While seeming a simple fix, this would have impacted part of the datacenter that was still operational and hosting one of their biggest customers. That customer did not want any more change introduced into their hosting systems. As a customer impacted by the continued outage, I pushed on the datacenter to start the change with haste. This put the datacenter in the middle between customers.
Eventually, this was resolved and the generator added to the second circuit, allowing the utility to repair the primary circuit. This is where good process and planning helped out my team because we knew which systems had to be started first and what order to effectively restart our business. Once we got our systems up, the business teams started in cleaning up their issues from the outage.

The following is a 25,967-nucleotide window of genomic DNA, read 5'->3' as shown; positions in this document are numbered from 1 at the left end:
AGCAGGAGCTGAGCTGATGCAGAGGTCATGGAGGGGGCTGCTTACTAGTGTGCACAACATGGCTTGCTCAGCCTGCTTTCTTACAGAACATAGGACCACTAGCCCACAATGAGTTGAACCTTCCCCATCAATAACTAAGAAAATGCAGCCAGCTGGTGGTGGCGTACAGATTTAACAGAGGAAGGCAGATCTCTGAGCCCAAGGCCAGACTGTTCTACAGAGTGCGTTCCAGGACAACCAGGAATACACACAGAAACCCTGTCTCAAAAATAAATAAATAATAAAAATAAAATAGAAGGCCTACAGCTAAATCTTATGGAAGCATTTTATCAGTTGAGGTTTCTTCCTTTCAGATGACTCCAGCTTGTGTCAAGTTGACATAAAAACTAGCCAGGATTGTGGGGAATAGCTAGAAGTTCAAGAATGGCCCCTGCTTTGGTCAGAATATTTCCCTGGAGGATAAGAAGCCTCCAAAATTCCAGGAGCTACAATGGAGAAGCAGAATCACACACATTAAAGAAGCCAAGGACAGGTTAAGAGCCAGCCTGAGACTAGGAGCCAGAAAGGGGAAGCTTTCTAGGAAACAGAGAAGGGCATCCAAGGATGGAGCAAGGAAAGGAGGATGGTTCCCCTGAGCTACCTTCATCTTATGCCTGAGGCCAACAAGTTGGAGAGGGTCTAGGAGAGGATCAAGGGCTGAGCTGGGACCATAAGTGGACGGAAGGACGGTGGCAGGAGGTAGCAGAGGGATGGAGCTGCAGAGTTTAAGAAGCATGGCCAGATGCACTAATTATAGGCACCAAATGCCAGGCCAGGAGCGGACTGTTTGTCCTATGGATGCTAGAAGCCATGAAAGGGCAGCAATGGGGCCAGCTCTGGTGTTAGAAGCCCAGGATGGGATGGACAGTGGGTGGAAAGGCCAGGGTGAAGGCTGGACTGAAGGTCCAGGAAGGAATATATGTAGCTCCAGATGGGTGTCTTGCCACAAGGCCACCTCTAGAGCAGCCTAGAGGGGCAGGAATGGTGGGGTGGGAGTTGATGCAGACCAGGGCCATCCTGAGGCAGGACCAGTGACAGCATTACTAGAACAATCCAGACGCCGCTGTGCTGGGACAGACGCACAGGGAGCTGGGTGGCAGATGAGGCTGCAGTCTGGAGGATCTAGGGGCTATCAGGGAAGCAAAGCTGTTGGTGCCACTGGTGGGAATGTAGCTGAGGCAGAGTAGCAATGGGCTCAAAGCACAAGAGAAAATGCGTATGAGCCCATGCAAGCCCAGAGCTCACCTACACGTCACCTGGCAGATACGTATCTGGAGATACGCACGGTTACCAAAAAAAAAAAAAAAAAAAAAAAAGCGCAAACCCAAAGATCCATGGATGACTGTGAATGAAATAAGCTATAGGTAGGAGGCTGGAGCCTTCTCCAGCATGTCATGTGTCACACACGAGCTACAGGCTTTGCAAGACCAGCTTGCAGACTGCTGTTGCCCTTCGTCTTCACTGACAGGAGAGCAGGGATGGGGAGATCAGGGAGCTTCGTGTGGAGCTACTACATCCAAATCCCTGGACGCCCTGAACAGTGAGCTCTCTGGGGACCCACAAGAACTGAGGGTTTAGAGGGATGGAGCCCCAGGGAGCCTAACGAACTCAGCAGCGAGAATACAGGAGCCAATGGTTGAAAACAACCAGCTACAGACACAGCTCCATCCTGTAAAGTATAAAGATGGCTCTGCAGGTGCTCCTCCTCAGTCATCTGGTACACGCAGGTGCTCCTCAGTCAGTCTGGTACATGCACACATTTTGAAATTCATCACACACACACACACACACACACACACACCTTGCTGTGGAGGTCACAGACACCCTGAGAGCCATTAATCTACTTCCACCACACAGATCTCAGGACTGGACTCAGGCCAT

After the outage, an emphasis was placed on all parts of my company to determine ways to improve our business resilience to outages. This includes alternative network connectivity for outages, secondary datacenters, hardened systems, and improved policies and procedures to reduce the impact on our customers if we have another outage.
I will admit that I wrote this blog entry a while ago but could not finish it off until now. It was difficult to read what I wrote because it would make me go back and remember all that happened; reading my blog entry brought back all of those memories and feelings as if they were happening again. Major service interruptions are difficult for any group. What made this worse for me was that there was nothing I could do but wait for our hosting provider to fix their facility and services. Since this occurred, they also have taken some steps to improve their offering to ensure clients like my company do not suffer through something like this again. Improvement can happen for you directly or for your providers and partners.